by Stephanie Meyer, KF9, Sierra Leone
I eat at Kumba’s at least three times a week. I’ve always been the type that likes to have my “regular spots” – my coffee shop, my bar, my newsstand. I like to think of Kumba’s as my lunch spot. It doesn’t hurt that everything is so homey. There are only three tables, so people tend to share and chat. By the time I had made three visits, I was granted to privilege of walking through the door to “Eh! Step-nie!” followed by enquiries after the folks I usually eat with and their whereabouts. The food is tasty and it’s fast, and on very rare occasions when she knows I’m coming, there’s onion stew (my favorite so far). About a week ago, I popped my head into my Kiva Coordinator’s office to let him know I was off for “apotho lunch” (me and my weak American stomach eat lunch about an hour before everyone else in the office). He asked where I was going, and I told him Kumba’s for Cassava Leaf. “Kumba?” he asked, “You know, she is a client”. (check out her current profile here)
I did NOT know that, and it excited me a great deal. I’ve been fortunate in my ability to have meetings with a large number of clients since my arrival in Makeni, but I often feel a bit rushed and impersonal. The need to communicate through a translator, though essential for my Krio- and Temne- speaking clients, can seem like a wall. Sometimes I suspect I’m getting the lip service answers of “to invest in my business” or “yes, microfinance has been wonderful for me” to my questions, because borrowers can be so startled and awed by my unannounced appearance in their place of business, snapping my camera and spouting my questionable Krio. I like to think, however, that Kumba and I have become pals in my time here. I look forward to seeing her in the afternoons. When I ask her “Eh ma, ow de day?” I’m really curious about how her day has been so far, and what she’s been up to. She seems to feel the same way. I mentioned to my coordinator that I would love to interview Kumba for a blog.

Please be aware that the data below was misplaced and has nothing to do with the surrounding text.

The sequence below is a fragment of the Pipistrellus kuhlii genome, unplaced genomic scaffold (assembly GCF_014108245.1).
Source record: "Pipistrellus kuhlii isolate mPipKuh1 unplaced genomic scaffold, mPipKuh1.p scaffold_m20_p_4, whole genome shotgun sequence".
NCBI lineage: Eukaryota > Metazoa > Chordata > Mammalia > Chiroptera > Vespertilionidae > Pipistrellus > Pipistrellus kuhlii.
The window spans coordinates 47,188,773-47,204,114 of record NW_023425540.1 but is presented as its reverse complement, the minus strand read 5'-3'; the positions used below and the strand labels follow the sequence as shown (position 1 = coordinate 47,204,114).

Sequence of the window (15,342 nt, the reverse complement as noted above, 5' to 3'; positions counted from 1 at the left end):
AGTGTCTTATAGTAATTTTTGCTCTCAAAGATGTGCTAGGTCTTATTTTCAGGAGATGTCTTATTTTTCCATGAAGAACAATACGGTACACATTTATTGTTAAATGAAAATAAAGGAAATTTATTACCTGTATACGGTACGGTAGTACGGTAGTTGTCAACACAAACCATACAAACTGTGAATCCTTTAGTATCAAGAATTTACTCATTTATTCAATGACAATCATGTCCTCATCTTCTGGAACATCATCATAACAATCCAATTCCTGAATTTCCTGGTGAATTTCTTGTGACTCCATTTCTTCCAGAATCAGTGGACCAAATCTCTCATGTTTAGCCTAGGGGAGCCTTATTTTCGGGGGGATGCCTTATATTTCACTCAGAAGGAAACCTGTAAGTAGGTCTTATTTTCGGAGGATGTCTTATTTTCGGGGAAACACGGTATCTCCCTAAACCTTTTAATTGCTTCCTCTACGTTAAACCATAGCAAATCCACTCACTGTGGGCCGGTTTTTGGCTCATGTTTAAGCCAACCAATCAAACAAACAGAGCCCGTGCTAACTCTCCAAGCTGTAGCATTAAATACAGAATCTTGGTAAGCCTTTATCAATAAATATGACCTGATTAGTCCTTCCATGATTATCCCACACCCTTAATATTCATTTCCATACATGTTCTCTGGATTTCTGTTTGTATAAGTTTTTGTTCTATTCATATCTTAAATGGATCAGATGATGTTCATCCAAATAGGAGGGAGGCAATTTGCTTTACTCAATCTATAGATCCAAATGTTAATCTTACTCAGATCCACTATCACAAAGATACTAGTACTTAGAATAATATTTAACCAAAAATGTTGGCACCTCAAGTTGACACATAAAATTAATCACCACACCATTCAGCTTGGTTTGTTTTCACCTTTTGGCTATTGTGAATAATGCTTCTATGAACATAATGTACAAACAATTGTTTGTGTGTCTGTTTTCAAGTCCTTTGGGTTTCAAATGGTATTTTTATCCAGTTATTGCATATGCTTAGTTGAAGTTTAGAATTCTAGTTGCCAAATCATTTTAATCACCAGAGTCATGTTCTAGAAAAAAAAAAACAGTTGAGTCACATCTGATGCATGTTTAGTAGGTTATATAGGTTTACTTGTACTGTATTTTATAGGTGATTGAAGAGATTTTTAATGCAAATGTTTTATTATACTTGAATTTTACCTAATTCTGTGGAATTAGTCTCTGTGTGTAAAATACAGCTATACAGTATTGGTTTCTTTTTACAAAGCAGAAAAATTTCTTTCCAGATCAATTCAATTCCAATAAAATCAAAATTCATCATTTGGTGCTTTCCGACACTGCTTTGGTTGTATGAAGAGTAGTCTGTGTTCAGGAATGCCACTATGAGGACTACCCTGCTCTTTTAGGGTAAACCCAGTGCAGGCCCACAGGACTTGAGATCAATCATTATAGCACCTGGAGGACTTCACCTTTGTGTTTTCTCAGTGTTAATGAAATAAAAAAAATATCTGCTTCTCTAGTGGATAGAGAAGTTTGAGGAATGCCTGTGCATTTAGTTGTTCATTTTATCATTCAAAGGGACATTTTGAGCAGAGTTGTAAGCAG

At the beginning, he was clearly a bit skeptical. Turns out Kumba has been interviewed before. Some while back (it can be very difficult to pin down exact dates and times here…) a reporter from Scotland visited Makeni to research a human-interest piece on microfinance, and he chose to focus on Kumba. From the sounds of things, she was promised everything but the kitchen sink: donor money would flow in, her restaurant would become famous, etc. etc. (bear in mind I get all this third-hand, but tsk tsk, reporter man). As is often the case in such scenarios, the man returned home, probably wrote a beautiful and moving story about a woman’s struggle against the odds, and Kumba never heard a word again. One can understand why she would be a bit reluctant to sign up for round two.